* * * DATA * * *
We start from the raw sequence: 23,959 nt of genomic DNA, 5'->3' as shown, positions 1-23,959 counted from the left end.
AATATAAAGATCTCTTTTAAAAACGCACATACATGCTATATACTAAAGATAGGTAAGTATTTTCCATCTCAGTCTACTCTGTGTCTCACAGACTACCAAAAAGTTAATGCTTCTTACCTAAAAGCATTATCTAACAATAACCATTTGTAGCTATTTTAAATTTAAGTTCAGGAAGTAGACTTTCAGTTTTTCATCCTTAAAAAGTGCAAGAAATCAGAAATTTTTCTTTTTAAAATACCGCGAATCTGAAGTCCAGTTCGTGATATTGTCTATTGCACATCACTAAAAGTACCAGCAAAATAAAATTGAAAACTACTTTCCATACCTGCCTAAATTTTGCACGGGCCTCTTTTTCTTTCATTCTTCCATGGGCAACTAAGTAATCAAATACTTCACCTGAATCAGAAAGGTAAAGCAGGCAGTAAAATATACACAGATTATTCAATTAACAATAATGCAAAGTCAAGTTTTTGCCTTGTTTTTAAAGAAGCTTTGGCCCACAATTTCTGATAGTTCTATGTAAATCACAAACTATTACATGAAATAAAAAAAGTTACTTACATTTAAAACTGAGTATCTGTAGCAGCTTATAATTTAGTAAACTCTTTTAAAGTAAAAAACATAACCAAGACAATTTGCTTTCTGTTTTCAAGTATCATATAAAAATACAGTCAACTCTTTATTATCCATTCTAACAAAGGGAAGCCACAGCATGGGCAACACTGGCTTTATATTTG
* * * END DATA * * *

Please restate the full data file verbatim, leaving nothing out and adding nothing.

We start from the raw sequence: 23,959 nt of genomic DNA, 5'->3' as shown, positions 1-23,959 counted from the left end.
AATATAAAGATCTCTTTTAAAAACGCACATACATGCTATATACTAAAGATAGGTAAGTATTTTCCATCTCAGTCTACTCTGTGTCTCACAGACTACCAAAAAGTTAATGCTTCTTACCTAAAAGCATTATCTAACAATAACCATTTGTAGCTATTTTAAATTTAAGTTCAGGAAGTAGACTTTCAGTTTTTCATCCTTAAAAAGTGCAAGAAATCAGAAATTTTTCTTTTTAAAATACCGCGAATCTGAAGTCCAGTTCGTGATATTGTCTATTGCACATCACTAAAAGTACCAGCAAAATAAAATTGAAAACTACTTTCCATACCTGCCTAAATTTTGCACGGGCCTCTTTTTCTTTCATTCTTCCATGGGCAACTAAGTAATCAAATACTTCACCTGAATCAGAAAGGTAAAGCAGGCAGTAAAATATACACAGATTATTCAATTAACAATAATGCAAAGTCAAGTTTTTGCCTTGTTTTTAAAGAAGCTTTGGCCCACAATTTCTGATAGTTCTATGTAAATCACAAACTATTACATGAAATAAAAAAAGTTACTTACATTTAAAACTGAGTATCTGTAGCAGCTTATAATTTAGTAAACTCTTTTAAAGTAAAAAACATAACCAAGACAATTTGCTTTCTGTTTTCAAGTATCATATAAAAATACAGTCAACTCTTTATTATCCATTCTAACAAAGGGAAGCCACAGCATGGGCAACACTGGCTTTATATTTG